Our species took its first steps in a world covered in trees. Today, forests offer us sustenance, shelter, and clean the air that we breathe.
The best nature photos of 2016 according to National Geographic
Ecco quali sono i migliori scatti naturalistici dell’anno, divisi in quattro categorie, secondo il National Geographic.
Blue-footed boobies and dolphins hunting together among sardines, an explosive thunderstorm above the Pacific Ocean, a lone polar bear looking for sea ice. The beauty of nature has been depicted in its multifaceted magnificence in the winning photos of the National Geographic Nature Photographer of the Year 2016.
The judges were National Geographic magazine’s photo editor Kathy Moran and National Geographic photographers Joe Riis and Jim Brandenburg. They judged thousands of pictures from all over the world, divided into four categories: Action, Animal Portraits, Environmental Issues, and Landscape.
The winning photos
Each category features three photographs awarded and a few honourable mentions (First place: $2,500, Second Place: $750, Third Place: $500).
Greg Lecoeur took the grand prize and first place in the Action category with this shot named Sardine Run. The photograph was taken off the coasts of South Africa and features two blue-footed boobies and two dolphins feasting during the annual migration of sardines, which lures a number of predators.
Jacob Kapetein placed first in the Landscape category for his photo named Struggle of Life, which features a beech tree in a river.
Varun Aditya placed first in the Animal Portraits category for a photo of a green vine snake (Oxybelis fulgidus) captured in India.
Environmental issues category
Vadim Balakin placed first in the Environmental Issues category for his photo named Life and Death. The shot features a polar bear remains in Svalbard, Norway. The bear has probably starved to death due to the lack of sea ice. This phenomenon is linked to climate change and forces bears to travel longer distances for food.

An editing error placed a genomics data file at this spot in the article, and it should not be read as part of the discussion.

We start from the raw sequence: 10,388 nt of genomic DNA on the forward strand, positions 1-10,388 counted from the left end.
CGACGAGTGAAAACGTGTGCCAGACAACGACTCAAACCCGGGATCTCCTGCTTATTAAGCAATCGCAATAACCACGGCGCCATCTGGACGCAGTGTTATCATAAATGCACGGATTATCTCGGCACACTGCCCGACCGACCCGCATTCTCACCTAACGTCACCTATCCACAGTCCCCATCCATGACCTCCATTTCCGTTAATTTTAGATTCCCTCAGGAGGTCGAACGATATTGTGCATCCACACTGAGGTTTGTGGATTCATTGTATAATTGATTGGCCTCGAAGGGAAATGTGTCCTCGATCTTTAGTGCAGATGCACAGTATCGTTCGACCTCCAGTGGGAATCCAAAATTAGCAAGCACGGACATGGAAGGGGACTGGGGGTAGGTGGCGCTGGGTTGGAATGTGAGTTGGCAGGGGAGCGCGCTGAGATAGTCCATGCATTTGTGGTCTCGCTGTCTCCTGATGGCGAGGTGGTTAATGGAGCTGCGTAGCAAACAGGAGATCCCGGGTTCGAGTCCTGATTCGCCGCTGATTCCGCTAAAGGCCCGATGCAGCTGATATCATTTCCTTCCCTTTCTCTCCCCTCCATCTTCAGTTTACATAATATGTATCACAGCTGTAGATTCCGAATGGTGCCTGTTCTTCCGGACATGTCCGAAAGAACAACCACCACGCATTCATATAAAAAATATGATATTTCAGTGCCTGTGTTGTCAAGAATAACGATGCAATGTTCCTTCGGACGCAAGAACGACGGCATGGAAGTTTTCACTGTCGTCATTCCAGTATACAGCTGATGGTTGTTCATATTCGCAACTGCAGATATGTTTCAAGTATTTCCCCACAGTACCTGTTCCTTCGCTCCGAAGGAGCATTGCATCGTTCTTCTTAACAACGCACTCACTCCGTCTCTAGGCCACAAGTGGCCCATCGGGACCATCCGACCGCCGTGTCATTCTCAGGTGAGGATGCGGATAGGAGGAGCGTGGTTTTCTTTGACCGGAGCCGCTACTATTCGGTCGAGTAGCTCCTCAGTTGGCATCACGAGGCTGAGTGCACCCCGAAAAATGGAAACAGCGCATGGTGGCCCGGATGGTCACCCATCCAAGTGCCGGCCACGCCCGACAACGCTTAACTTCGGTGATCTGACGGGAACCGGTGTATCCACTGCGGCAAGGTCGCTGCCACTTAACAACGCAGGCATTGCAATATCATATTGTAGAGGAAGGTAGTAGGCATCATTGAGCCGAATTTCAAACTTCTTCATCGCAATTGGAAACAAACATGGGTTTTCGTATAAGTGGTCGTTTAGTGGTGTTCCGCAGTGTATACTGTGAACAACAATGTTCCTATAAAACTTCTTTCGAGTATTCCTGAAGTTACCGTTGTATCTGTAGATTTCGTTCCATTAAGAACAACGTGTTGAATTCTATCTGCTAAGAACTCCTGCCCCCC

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Poachers in Africa are encroaching on wildlife land and killing rhinos in travel hot spots now devoid of visitors due to the coronavirus pandemic.
Actor and environmental activist Leonardo DiCaprio has contributed two million dollars to a fund to protect Virunga National Park in Congo from threats such as terrorism, the coronavirus and poaching.
For the first time in seventeen years, Iceland’s two main whaling companies won’t resume whale hunting. The announcement concerns this year’s season but could carry into the future.
The relationship between the coronavirus and wildlife is complex: while the pandemic may lead to a reduction in the illegal trade in wild animals, it may also encourage it in other respects.
The largest coral reef in the world is severely threatened by climate change, but researchers are developing strategies that could contribute to saving the Great Barrier Reef.
NGO Free the Bears has opened a mountain sanctuary for moon bears in Laos. With the government’s help, it aims to close all bile farms by 2022.
Seychelles have extended its marine protected area, which now covers over 400,000 square kilometres, an area larger than Germany.
The tapir was reintroduced into Brazil’s Atlantic Forest, the country’s most at-risk ecosystem. The species can play a key role in the forest’s recovery.